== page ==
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Write a bash script to keep programs/scripts running after logoff

Update on:
Oct 4, 2021

Leading up to getting our scripts to run as daemons, we need to know how to keep commands running after a user logs off (or better yet, have them started by the system itself (we will look at this in more detail later). When a user logs in, a session for that user is created, but when they log off—unless the system owns it, processes and scripts typically get killed or closed.

This recipe is about keeping your scripts and activities running in the background after you log off.

Prerequisites

Besides having a terminal open, we need to remember a few concepts:

  • When a user logs off, any apps or processes owned by the current user will exit (the shell will send a signal)
  • The shell is configurable to not send a shutdown signal to processes
  • Applications and scripts use stdin and stdout for the usual operations
  • Applications or scripts in the background can be referred to as jobs

One neat way is by using &, which is used this way: $ bash runforver.sh &. Unfortunately, using only this technique, we are back at square one—our binary still dies when we exit. Therefore, we need to use programs such as screendisown, and sighup.

Note:

The screen command is not available on all systems. It is recommended that we use another command in case screen is absent (it is still useful to know!).

Write Script:

Let’s start our activity as follows:

Open a terminal and create the loop_and_print.sh script:

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Open a terminal and run the following commands:

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Next, log off, then log in and run the following command in a new terminal:

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Can you find the process running? Next, run the following command:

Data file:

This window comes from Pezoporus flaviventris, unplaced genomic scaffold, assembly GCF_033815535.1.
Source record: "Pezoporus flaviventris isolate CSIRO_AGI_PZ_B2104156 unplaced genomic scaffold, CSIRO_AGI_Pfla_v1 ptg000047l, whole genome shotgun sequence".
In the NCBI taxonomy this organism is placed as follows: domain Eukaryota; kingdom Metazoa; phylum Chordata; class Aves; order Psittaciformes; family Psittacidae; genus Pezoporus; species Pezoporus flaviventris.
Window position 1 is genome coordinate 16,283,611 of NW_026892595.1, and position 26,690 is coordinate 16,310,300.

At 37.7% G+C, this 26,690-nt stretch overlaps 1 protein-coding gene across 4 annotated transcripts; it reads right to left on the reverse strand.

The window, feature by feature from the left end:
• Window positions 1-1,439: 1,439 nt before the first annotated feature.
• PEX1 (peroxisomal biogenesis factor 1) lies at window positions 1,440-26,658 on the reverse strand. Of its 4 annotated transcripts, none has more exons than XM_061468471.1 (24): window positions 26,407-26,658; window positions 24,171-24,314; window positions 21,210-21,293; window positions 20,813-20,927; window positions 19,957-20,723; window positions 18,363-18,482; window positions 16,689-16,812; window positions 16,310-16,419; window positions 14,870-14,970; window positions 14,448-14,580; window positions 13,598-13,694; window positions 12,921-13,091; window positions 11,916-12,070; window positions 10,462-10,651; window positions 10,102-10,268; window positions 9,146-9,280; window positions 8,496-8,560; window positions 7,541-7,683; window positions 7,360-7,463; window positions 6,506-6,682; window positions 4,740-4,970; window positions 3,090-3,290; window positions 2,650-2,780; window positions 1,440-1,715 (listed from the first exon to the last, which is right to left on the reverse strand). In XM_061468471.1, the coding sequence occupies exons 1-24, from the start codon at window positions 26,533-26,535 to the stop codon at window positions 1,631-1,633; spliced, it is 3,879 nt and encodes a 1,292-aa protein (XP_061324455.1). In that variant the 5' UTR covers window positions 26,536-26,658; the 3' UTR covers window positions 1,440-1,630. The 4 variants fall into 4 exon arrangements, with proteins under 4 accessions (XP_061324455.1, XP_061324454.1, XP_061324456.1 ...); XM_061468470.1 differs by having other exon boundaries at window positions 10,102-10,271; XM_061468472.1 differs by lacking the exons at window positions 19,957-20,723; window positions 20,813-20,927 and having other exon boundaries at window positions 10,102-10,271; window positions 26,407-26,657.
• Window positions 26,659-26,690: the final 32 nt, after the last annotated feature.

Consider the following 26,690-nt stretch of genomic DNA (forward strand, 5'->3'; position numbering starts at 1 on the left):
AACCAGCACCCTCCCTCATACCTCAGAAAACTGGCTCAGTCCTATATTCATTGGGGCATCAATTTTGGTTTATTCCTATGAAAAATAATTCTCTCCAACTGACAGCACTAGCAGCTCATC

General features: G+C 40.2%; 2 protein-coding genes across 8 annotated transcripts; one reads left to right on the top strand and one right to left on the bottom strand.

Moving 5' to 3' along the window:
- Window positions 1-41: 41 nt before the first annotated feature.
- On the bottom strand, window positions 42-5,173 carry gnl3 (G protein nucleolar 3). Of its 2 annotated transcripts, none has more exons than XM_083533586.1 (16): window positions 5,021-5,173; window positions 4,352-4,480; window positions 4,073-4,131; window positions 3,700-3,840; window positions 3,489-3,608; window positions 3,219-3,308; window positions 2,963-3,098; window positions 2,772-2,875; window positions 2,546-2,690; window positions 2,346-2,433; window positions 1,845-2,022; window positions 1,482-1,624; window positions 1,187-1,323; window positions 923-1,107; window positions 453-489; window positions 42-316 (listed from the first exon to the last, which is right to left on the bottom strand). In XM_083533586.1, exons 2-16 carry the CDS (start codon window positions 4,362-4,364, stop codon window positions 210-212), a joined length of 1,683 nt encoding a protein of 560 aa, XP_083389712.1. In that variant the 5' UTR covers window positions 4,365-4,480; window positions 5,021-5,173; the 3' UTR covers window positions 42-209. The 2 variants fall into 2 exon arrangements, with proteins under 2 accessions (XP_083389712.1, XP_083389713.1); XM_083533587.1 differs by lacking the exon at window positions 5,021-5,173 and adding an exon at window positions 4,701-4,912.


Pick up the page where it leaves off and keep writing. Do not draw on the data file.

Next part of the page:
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Next, log off, then log in and run the following command in a new terminal:

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Next, run the following command:

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Next, log off, then log in and run the following command in a new terminal:

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How script work:

In step 1, we opened a terminal and created the loop_and_print.sh script. This script merely loops forever, printing as it does.

The following commands will use the loop_and_print.sh script and run in the background as a job. The ps command outputs process information and is piped through grep to simplify the output. In the command, we can see the process ID (PID) next to the username column. Keep note of PIDs so that you can kill zombie processes or stop unnecessary applications:

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Logging back on and running the ps command will produce zero results. This is because the script we put into the background using & has been sent a signal to shutdown or die. 

Again, we run the loop_and_print.sh script; command puts it into the background, and disown removes the the background process(es) from the known list of jobs. This disconnects the script and all output from any terminal. 

Upon logging back in and using the ps command, you shall see the PID of the command:

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The nohup command is similar to the disown command, except that it explicitly disconnects the script from the current shell. It is also different from disown because nohup allows you still retain output from the script, which is accessible by other applications after the fact in the nohup.out file:

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Upon logging back in and using the ps command, you shall see the PIDs of the two scripts that survived the logoff:

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